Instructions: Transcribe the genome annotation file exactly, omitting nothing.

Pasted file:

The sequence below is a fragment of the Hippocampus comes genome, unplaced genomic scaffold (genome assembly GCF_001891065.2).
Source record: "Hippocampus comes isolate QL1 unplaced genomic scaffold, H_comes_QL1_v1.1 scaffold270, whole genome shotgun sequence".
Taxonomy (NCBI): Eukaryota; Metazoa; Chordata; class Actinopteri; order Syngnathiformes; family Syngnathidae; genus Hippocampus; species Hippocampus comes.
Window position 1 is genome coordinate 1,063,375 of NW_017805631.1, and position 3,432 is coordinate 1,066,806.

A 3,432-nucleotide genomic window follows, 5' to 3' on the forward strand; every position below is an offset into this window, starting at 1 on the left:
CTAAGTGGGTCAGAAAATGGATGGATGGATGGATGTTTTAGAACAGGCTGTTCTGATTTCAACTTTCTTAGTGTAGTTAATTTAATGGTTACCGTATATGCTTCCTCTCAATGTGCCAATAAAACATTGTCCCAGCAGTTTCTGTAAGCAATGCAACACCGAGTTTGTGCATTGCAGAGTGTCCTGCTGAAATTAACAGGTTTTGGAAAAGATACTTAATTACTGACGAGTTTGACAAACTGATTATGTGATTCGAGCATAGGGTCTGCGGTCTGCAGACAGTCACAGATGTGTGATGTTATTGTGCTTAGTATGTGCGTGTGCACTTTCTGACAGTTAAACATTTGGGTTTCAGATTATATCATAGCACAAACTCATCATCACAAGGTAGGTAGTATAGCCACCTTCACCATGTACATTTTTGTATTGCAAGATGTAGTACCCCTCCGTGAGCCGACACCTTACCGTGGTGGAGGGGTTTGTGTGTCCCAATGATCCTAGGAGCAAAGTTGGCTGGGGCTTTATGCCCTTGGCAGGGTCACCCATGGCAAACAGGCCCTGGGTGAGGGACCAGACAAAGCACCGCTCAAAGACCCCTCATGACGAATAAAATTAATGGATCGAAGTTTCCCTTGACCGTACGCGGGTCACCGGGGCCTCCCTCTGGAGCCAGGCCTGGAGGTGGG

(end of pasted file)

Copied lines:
The sequence below is a fragment of the Hippocampus comes genome, unplaced genomic scaffold (genome assembly GCF_001891065.2).
Source record: "Hippocampus comes isolate QL1 unplaced genomic scaffold, H_comes_QL1_v1.1 scaffold270, whole genome shotgun sequence".
Taxonomy (NCBI): Eukaryota; Metazoa; Chordata; class Actinopteri; order Syngnathiformes; family Syngnathidae; genus Hippocampus; species Hippocampus comes.
Window position 1 is genome coordinate 1,063,375 of NW_017805631.1, and position 3,432 is coordinate 1,066,806.

A 3,432-nucleotide genomic window follows, 5' to 3' on the forward strand; every position below is an offset into this window, starting at 1 on the left:
CTAAGTGGGTCAGAAAATGGATGGATGGATGGATGTTTTAGAACAGGCTGTTCTGATTTCAACTTTCTTAGTGTAGTTAATTTAATGGTTACCGTATATGCTTCCTCTCAATGTGCCAATAAAACATTGTCCCAGCAGTTTCTGTAAGCAATGCAACACCGAGTTTGTGCATTGCAGAGTGTCCTGCTGAAATTAACAGGTTTTGGAAAAGATACTTAATTACTGACGAGTTTGACAAACTGATTATGTGATTCGAGCATAGGGTCTGCGGTCTGCAGACAGTCACAGATGTGTGATGTTATTGTGCTTAGTATGTGCGTGTGCACTTTCTGACAGTTAAACATTTGGGTTTCAGATTATATCATAGCACAAACTCATCATCACAAGGTAGGTAGTATAGCCACCTTCACCATGTACATTTTTGTATTGCAAGATGTAGTACCCCTCCGTGAGCCGACACCTTACCGTGGTGGAGGGGTTTGTGTGTCCCAATGATCCTAGGAGCAAAGTTGGCTGGGGCTTTATGCCCTTGGCAGGGTCACCCATGGCAAACAGGCCCTGGGTGAGGGACCAGACAAAGCACCGCTCAAAGACCCCTCATGACGAATAAAATTAATGGATCGAAGTTTCCCTTGACCGTACGCGGGTCACCGGGGCCTCCCTCTGGAGCCAGGCCTGGAGGTGGG